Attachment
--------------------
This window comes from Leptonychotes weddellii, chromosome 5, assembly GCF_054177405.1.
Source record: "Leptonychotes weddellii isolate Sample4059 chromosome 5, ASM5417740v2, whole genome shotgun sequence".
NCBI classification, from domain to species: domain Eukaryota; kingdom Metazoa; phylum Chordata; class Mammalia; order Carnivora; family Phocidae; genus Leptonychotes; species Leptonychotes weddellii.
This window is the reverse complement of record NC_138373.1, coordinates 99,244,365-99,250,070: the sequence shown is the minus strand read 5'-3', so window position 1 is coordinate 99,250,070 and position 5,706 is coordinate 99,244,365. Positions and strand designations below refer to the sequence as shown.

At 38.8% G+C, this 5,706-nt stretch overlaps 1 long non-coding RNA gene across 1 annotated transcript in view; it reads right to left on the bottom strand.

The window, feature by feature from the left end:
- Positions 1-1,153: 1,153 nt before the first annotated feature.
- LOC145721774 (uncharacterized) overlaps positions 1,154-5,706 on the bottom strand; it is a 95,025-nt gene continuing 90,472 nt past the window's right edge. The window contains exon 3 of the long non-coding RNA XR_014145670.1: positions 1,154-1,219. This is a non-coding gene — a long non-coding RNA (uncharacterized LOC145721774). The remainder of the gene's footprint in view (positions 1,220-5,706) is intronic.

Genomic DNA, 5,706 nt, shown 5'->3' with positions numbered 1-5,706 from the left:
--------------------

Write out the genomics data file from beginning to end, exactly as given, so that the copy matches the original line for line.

This window comes from Leptonychotes weddellii, chromosome 5, assembly GCF_054177405.1.
Source record: "Leptonychotes weddellii isolate Sample4059 chromosome 5, ASM5417740v2, whole genome shotgun sequence".
NCBI classification, from domain to species: domain Eukaryota; kingdom Metazoa; phylum Chordata; class Mammalia; order Carnivora; family Phocidae; genus Leptonychotes; species Leptonychotes weddellii.
This window is the reverse complement of record NC_138373.1, coordinates 99,244,365-99,250,070: the sequence shown is the minus strand read 5'-3', so window position 1 is coordinate 99,250,070 and position 5,706 is coordinate 99,244,365. Positions and strand designations below refer to the sequence as shown.

At 38.8% G+C, this 5,706-nt stretch overlaps 1 long non-coding RNA gene across 1 annotated transcript in view; it reads right to left on the bottom strand.

The window, feature by feature from the left end:
- Positions 1-1,153: 1,153 nt before the first annotated feature.
- LOC145721774 (uncharacterized) overlaps positions 1,154-5,706 on the bottom strand; it is a 95,025-nt gene continuing 90,472 nt past the window's right edge. The window contains exon 3 of the long non-coding RNA XR_014145670.1: positions 1,154-1,219. This is a non-coding gene — a long non-coding RNA (uncharacterized LOC145721774). The remainder of the gene's footprint in view (positions 1,220-5,706) is intronic.

Genomic DNA, 5,706 nt, shown 5'->3' with positions numbered 1-5,706 from the left: